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Diabetes

Glycemic control, adults with diagnosed diabetes, 2005–08

Objective D-5.2: Increase desired
Objective D-5.1: Decrease desired

D-5.1 and D-5.2

Objectives D-5.2 and D-5.1 View Leading Health Indicators

SOURCE: National Health and Nutrition Examination Survey (NHANES), CDC/NCHS.
NOTE: Data are for the proportion of adults aged 18 and over with diagnosed diabetes who had an HbA1c value less than 7 percent (objective D-5.2) and those who had an HbA1c value greater than 9 percent (objective D-5.1), and are age adjusted using the year 2000 standard population.
I = 95% confidence interval.

In 2005–08, 53.5% (age adjusted) of adults aged 18 and over with diagnosed diabetes had an HbA1c value less than 7 percent (objective D-5.2), whereas 17.9% (age adjusted) had an HbA1c value greater than 9 percent (objective D-5.1). Healthy People 2020 targets for these two objectives are 58.9% and 16.1%, respectively.


Diagnosed diabetes, adults, 2005–08

Increase desired

D-15

Objective D-15

SOURCE: National Health and Nutrition Examination Survey (NHANES), CDC/NCHS.
NOTES: Data are for the proportion of adults aged 20 and over with diabetes (diagnosed or undiagnosed) who reported ever being diagnosed with diabetes, and are age adjusted using the year 2000 standard population. Undiagnosed diabetes is defined as persons who do not report ever being diagnosed with diabetes and who have a fasting blood glucose level greater than or equal to 126mg/dl or an HbA1c level greater than or equal to 6.5%. Data by education are for persons aged 25 and over.
I = 95% confidence interval.

In 2005–08, 72.8% (age adjusted) of adults aged 20 and over with diabetes (diagnosed or undiagnosed) reported ever being diagnosed with diabetes. This rate varied by sex and education. For example:

  • 64.1% (age adjusted) of males aged 20 and over with diabetes were ever diagnosed with diabetes, compared with 82.8% of females with diabetes. When expressed as adults aged 20 and over with diabetes who had never been diagnosed with diabetes, the rate for males was more than twice the rate for females.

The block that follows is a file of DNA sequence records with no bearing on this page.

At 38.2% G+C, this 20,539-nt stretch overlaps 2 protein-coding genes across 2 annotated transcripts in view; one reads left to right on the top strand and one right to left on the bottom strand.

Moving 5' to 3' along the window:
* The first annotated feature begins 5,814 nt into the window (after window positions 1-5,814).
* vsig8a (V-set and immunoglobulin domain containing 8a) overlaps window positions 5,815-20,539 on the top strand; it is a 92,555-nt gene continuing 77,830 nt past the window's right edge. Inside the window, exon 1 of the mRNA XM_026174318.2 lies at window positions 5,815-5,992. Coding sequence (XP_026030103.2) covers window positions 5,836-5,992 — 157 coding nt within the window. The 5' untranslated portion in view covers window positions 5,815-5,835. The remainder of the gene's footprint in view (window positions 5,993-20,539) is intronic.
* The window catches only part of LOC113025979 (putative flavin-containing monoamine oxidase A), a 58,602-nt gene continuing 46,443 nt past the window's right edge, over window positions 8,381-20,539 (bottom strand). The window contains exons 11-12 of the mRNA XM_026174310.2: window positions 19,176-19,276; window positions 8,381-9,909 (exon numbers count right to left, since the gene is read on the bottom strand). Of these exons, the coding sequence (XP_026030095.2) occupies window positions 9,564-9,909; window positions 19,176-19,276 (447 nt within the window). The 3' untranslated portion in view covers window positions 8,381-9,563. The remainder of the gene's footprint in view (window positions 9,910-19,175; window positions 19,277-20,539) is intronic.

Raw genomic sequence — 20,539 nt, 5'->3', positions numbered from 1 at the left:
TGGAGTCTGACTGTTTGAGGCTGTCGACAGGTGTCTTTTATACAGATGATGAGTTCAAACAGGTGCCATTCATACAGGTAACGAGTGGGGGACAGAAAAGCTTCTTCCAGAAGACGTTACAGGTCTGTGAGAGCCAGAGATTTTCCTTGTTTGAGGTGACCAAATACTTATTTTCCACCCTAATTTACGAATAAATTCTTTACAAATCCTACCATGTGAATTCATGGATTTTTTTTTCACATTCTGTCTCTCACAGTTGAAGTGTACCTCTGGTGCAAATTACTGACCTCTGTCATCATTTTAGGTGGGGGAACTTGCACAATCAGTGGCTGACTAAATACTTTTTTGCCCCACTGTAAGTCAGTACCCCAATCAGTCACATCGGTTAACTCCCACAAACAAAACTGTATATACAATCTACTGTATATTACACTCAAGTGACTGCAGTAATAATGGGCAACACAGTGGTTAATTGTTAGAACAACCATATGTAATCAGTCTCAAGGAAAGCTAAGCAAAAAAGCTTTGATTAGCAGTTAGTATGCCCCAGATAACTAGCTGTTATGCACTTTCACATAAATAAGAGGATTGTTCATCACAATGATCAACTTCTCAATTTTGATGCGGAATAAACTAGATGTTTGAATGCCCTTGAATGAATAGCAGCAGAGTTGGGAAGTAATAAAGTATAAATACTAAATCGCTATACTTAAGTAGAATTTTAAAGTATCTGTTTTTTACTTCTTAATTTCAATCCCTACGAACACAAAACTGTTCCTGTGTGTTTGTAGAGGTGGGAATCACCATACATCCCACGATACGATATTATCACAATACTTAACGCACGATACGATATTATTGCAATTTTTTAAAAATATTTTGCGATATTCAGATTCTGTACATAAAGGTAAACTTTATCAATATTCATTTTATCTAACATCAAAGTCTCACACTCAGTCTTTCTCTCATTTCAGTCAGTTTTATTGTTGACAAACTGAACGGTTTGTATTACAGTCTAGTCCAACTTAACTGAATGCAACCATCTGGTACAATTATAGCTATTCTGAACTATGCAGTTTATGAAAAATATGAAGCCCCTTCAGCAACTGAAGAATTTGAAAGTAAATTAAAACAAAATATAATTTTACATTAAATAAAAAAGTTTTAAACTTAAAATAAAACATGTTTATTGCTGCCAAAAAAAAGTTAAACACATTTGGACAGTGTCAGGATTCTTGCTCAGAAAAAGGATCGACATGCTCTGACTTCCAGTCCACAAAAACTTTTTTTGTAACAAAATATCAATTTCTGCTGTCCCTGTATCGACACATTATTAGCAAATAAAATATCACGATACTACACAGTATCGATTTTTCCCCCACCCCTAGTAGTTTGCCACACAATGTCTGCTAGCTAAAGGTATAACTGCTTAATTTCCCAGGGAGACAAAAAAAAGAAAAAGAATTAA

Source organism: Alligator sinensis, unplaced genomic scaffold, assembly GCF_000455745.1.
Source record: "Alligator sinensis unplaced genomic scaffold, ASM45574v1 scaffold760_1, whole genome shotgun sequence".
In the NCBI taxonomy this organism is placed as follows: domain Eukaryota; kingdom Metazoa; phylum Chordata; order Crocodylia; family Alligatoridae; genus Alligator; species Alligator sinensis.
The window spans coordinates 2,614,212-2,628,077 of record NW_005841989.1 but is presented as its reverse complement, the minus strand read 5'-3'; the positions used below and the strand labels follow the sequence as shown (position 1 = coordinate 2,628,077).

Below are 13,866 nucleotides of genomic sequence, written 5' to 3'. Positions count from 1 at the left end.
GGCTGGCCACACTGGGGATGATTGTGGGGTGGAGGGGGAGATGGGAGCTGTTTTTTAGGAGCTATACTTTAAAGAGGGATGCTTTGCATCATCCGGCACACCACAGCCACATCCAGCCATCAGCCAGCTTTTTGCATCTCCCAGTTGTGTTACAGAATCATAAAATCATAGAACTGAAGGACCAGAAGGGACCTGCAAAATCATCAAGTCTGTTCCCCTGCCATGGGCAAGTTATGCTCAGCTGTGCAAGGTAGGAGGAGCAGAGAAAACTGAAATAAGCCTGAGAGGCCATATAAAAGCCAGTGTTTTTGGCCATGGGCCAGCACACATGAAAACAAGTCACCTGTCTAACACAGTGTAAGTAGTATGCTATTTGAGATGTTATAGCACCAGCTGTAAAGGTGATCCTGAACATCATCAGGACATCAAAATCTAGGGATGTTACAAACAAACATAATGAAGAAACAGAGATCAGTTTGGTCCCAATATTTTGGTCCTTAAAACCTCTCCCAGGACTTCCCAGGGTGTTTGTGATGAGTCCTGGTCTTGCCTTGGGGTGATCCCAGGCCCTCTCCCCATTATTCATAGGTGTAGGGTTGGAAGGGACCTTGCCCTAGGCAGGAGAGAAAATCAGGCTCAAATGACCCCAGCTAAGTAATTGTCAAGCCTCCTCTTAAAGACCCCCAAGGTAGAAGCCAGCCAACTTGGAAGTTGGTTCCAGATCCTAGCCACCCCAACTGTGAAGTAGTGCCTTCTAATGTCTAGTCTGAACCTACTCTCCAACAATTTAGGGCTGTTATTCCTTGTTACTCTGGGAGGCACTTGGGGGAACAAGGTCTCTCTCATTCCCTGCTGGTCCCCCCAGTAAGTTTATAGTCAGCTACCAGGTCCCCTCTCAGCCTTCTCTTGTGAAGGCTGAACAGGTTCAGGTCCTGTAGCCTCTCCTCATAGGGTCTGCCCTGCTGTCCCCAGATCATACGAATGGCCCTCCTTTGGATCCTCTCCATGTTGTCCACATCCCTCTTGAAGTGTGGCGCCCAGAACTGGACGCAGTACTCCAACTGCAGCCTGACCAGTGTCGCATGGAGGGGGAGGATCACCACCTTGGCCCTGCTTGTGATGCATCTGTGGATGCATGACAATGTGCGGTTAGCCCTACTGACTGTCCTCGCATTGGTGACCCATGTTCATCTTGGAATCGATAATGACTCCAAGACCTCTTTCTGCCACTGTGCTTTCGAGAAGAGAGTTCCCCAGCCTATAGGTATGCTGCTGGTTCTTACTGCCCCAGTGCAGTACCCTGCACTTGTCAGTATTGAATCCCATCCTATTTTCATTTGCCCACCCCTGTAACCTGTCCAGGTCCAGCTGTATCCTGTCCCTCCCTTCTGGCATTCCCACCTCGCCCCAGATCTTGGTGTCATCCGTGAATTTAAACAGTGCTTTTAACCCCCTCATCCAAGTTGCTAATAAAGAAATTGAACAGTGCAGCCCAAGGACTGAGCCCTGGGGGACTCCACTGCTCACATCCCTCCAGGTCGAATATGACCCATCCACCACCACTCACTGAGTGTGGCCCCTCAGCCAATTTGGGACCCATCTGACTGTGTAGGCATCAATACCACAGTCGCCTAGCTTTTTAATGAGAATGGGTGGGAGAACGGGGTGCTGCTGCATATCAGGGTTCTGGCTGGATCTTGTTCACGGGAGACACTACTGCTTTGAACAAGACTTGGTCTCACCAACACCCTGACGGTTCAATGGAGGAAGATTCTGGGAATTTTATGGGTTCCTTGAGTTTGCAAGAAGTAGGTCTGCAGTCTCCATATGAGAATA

• 58.0% (age adjusted) of adults aged 25 and over with diabetes who had a high school education were ever diagnosed with diabetes, compared with 81.6% of those who had some college education. When expressed as adults aged 25 and over with diabetes who had never been diagnosed with diabetes, the rate for those with a high school education was almost two and a half times the rate for those with some college education.

Prevention behaviors, adults at high risk for diabetes, 2005–08

Increase desired

D16.1-16.3

Objectives D-16.1 through D-16.3

SOURCE: National Health and Nutrition Examination Survey (NHANES), CDC/NCHS.
NOTES: Data are for the proportion of adults aged 18 and over at high risk for diabetes who reported increasing physical activity (objective D-16.1), trying to lose weight (objective D-16.2), or reducing the amount of fat or calories in their diet (objective D-16-3), and are age adjusted using the year 2000 standard population. Persons are deemed at high risk for diabetes if they do not self-report diabetes and have fasting blood glucose level greater than or equal to 100mg/dl but less than 126mg/dl or an HbA1c value greater than 5.7% but less than 6.5%.
I = 95% confidence interval.

In 2005–08, 44.6% (age adjusted) of adults aged 18 and over who were at high risk for diabetes reported increasing physical activity (objective D-16.1), 50.0% (age adjusted) reported trying to lose weight (objective D-16.2), and 48.5% (age adjusted) reported reducing the amount of fat or calories in their diet (objective D-16-3). Healthy People 2020 targets for these three objectives are 49.1%, 55.0%, and 53.4%, respectively.

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